But the 2020’s are different from the 1920s in so many ways and in the residential sector of the future, a property’s value might depend not so much on where it is located but on how eco-friendly it is.
Because responsibility for so many aspects of our lives has been devolved to Holyrood, people in Scotland take less interest than they used to in the Labour and Conservative party conferences held annually at this time of year. But with environmental issues something of a grey area – overall energy policy is principally a matter reserved to Westminster but powers on energy efficiency and conservation have been devolved to Edinburgh - what the Tories had to say about the subject in Manchester last week was highly-relevant north as well as south of the Border.
Under Boris Johnson, the Conservative government is becoming increasingly “green”, so much so that some of his critics would say he is turning traditional Tory blue into turquoise.
But it is a policy with contradictions, for example increasing reliance on wind turbines which do not operate when there is no wind and have to be shut down, for safety reasons, when wind speed exceeds something like 85 miles an hour. In tandem with this has been our failure to maintain a network of reliable nuclear power stations which have the ability to produce electricity on demand, without reliance on imported fossil fuels and which leave no carbon footprint. Despite this dichotomy, the national electricity grid is expected to cope with even heavier “load” over the next 25 years as cars and vans move from petrol and diesel to battery power.
All in all, therefore, the recent energy price rises – wherever one lives on the British mainland – is unlikely to be a temporary phenomenon. If we want a cleaner, greener country, we will all have to pay for it.
Clearly this will have major implications for the housing market, not only for developers but any owner-occupier trying to secure a sale. At present few people choose a house purely or largely on its eco-merits; design, space, neighbourhood and similar aspects are what still motivates the average buyer. But as the cost of space- and water-heating becomes increasingly expensive, energy efficiency is likely to move significantly up the “selling points” ladder.
One outcome of the drive for a greener environment has been the emergence of Energy Performance Certificates (EPCs). These explain how energy efficient a building is and provide ratings from A (very efficient) to G (inefficient). They also tell you how costly heating and lighting a property and what its carbon dioxide emissions are likely to be. Additional information is provided on what the energy efficiency rating could be if recommended improvements are introduced as are cost effective ways to achieve a better rating. Each EPC is valid for ten years, after which it has to be renewed.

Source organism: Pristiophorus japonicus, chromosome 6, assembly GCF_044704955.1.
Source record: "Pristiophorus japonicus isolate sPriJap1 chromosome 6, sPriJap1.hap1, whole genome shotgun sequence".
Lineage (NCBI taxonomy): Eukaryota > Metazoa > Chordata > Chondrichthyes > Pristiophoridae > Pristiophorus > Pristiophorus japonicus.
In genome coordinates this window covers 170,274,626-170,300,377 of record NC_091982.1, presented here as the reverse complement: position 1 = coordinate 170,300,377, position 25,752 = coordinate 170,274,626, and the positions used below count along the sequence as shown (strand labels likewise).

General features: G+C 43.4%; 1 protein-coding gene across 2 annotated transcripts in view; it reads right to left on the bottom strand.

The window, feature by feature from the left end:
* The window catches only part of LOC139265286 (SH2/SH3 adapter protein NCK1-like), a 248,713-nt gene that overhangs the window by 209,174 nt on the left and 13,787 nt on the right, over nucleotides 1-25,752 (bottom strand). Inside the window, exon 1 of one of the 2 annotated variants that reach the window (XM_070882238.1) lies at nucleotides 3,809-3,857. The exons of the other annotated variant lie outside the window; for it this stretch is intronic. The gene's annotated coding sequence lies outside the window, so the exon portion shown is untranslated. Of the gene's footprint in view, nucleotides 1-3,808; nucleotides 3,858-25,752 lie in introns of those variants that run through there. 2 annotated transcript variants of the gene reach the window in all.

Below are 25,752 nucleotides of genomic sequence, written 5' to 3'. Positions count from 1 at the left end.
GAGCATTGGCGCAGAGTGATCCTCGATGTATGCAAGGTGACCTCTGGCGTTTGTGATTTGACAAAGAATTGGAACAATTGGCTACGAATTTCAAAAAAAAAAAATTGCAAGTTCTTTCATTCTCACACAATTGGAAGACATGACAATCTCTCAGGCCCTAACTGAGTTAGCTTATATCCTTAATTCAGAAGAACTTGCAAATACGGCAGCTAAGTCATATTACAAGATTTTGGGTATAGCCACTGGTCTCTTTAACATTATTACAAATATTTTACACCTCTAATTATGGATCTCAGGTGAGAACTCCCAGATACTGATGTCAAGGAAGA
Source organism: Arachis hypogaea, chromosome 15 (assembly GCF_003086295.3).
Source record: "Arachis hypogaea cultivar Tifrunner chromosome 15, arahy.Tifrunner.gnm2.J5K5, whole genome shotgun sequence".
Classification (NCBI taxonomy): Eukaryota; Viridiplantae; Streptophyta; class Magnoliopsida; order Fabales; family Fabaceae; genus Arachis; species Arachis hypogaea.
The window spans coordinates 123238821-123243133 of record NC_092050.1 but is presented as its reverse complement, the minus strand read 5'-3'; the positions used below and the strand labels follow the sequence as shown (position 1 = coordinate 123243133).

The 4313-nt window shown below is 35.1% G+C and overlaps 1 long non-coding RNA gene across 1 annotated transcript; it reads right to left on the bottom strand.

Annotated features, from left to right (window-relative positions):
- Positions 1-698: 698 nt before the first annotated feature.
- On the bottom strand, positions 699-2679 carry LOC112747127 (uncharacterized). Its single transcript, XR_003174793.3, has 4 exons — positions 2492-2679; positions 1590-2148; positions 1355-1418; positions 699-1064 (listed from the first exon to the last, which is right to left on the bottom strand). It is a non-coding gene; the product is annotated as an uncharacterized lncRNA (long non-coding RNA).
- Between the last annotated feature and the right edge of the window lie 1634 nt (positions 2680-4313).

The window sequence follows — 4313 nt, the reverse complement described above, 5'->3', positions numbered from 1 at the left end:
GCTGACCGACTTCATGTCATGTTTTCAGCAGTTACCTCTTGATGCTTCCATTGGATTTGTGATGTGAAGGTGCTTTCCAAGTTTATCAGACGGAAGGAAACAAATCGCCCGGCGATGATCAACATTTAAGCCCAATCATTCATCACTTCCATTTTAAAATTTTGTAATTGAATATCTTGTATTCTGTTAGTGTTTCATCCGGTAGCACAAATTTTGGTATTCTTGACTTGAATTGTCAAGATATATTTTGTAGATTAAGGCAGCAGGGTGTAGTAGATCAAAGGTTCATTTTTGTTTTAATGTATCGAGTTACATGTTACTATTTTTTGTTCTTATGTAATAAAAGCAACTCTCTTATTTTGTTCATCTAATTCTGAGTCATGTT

The Scottish Government has stated that residential properties across the country will be required to achieve a rating of at least EPC C by 2040. Thankfully, however, it seems to be taking care to avoid a one-size-fits-all approach, recognising that not all buildings will be able to this standard. It has even stated that “in some cases the cost of the work may outweigh the energy saving benefits”, which was no doubt welcomed by some owners of late Victorian/Edwardian tenemental homes in inner-city areas.
However laudable this aim, just like Home Reports and various statutory home-safety regulations, the drive for ever-higher energy efficiency standards will result in additional costs which will, eventually, filter out to the consumer. But there will be advantages that go beyond energy efficiency. For example, with EPC C a minimum standard, an even higher rating is likely to be an attractive selling point when a house comes to be put on the market.
So in some instances, “green” may actually be profitable as well as beneficial for the market - while making some people feel good about themselves, of course.
David Alexander is managing director of DJ Alexander